The book is partly an office novel and partly a chronicle of the breakdown of a relationship. Kayleigh and Sigrid, another moderator, get close during an office happy hour and soon move in together. Their relationship is propped up by tacitly understood but carefully established boundaries between life and work. “I never asked her what she dreamed about,” Kayleigh recounts. “I had some ideas. But they were all the things I’d rather not think about, either, at least not at night, with the lights off and our desks at Hexa miles away.”
But as the job grows more grinding and more harrowing, Sigrid asks Kayleigh for some emotional support: Who else understands the horrors she’s seen? Sigrid is haunted by a girl who posted pictures of self-mutilation and appears to have died by suicide. Sigrid forwarded the content to the company’s child protection department. “You did what you could, baby, didn’t you?” Kayleigh offers in response. But her attempt to console Sigrid is insufficient.
As it happens, Kayleigh and Sigrid aren’t the only people hooking up at the Hexa office. The content moderators rendezvous so frequently in the lactation room that the company removes the lock from the door. It’s a peculiar detail that sticks out and calls for additional context. An explanation can be found in Newton’s story for The Verge. “Desperate for a dopamine rush amid the misery,” he reported, Facebook moderators were often found having sex in the lactation room, so “management removed door locks from the mother’s room and from a handful of other private rooms.”
A turning point in the novel also comes directly from Newton’s article. The Hexa staff observe a suicide about to happen—not on the screen but out the office window; there’s a man standing on the roof of the building next door. Yes, they have witnessed scenes like this many times before, albeit mediated by their desktop monitors—but when it’s happening so close in real life, it’s visceral. The care that comes through in the author’s depiction of Kayleigh and Sigrid’s delicate relationship falters here. Sketched out briefly in this short book of just over 100 pages, the event becomes, in Bervoets’s telling, a muddled and not particularly original observation that the screen blunts emotions that people experience more vividly IRL. “That whole time it was like I’d been watching a video,” Kayleigh reflects later. Bervoets isn’t pilfering Newton’s work here; she lists him in a “Selected Sources” section at the back of the book, along with Roberts and Chen. The trouble is that, even when she borrows anecdotes from these sources, Bervoets’s fiction lacks stakes: Kayleigh, unlike most real-life content moderators, isn’t living paycheck to paycheck.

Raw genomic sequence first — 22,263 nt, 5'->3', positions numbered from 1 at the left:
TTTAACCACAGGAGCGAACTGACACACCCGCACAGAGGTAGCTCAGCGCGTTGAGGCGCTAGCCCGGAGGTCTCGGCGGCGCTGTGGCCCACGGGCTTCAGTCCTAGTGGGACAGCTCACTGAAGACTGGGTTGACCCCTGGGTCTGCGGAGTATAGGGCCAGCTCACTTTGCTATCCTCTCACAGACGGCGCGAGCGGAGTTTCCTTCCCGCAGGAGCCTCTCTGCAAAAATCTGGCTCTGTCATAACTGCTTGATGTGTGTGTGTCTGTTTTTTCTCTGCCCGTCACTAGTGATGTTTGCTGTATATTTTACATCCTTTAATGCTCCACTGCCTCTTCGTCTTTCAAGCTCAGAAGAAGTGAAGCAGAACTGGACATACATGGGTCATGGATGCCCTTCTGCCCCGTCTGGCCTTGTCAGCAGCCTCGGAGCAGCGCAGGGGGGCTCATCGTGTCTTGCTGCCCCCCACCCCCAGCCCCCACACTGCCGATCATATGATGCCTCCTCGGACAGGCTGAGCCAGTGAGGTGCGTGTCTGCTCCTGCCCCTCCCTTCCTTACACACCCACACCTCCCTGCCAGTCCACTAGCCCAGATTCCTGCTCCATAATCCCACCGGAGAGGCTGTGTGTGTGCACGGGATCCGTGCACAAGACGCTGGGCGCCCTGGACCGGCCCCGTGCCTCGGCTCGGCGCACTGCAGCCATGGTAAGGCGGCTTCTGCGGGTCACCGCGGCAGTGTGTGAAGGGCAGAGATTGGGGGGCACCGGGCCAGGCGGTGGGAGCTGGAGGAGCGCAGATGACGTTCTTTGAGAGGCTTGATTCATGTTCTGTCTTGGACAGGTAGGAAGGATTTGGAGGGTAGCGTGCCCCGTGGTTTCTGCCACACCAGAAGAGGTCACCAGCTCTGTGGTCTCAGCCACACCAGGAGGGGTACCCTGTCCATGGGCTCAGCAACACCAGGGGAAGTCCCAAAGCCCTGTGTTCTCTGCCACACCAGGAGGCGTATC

The Verge feature was shocking not because it told us what content moderators see and do—Roberts, Chen, and others had already revealed that much—but because it exposed the outrageous demands these workers faced in addition to the trauma. Newton wrote that content moderators were forced to “scratch and claw” to achieve near-perfect accuracy scores, because anyone with a score under 95 percent risked getting fired. In Arizona, the job paid $4 above the minimum wage, and the workers Newton profiled all had bills they struggled to pay.
Kayleigh seems much less subject to these dire economic conditions. From the very first pages, we see that she has landed on her feet, at a nice job in a museum, and will never have to watch a beheading video again. Bervoets has made the perplexing decision to tell this story from the point of view of a middle-class woman. Kayleigh is a landlord, too, who at one point evicts some tenants in a “polite way” from her mother’s house, which she has inherited. She has debts because she spoiled her previous girlfriend with a television, a turntable, fancy clothes, and a trip to Paris. It all sounds like the beginning of an incredibly bleak entry in the Confessions of a Shopaholic franchise.
Hexa doesn’t have to be depicted as a pressure-cooker environment, of course. It’s Europe—maybe they take the whole month of August off for vacations. But when Kayleigh’s coworkers become radicalized by the content they filter, such as Holocaust denialism and flat earth theory, in exactly the same way as the workers in Newton’s article, I have trouble believing it. Who are these workers? Why did they take this job? Why don’t they get jobs in museums instead—or anywhere else? We Had to Remove This Post doesn’t attempt to answer these questions or complicate the examples it draws from prior reporting or add more narrative or psychological texture, which means it only echoes the public awareness that Bervoets’s sources had already achieved. The public knows that content moderation is happening. It’s addressed, even joked about, in Kimi, Steven Soderbergh’s most recent film.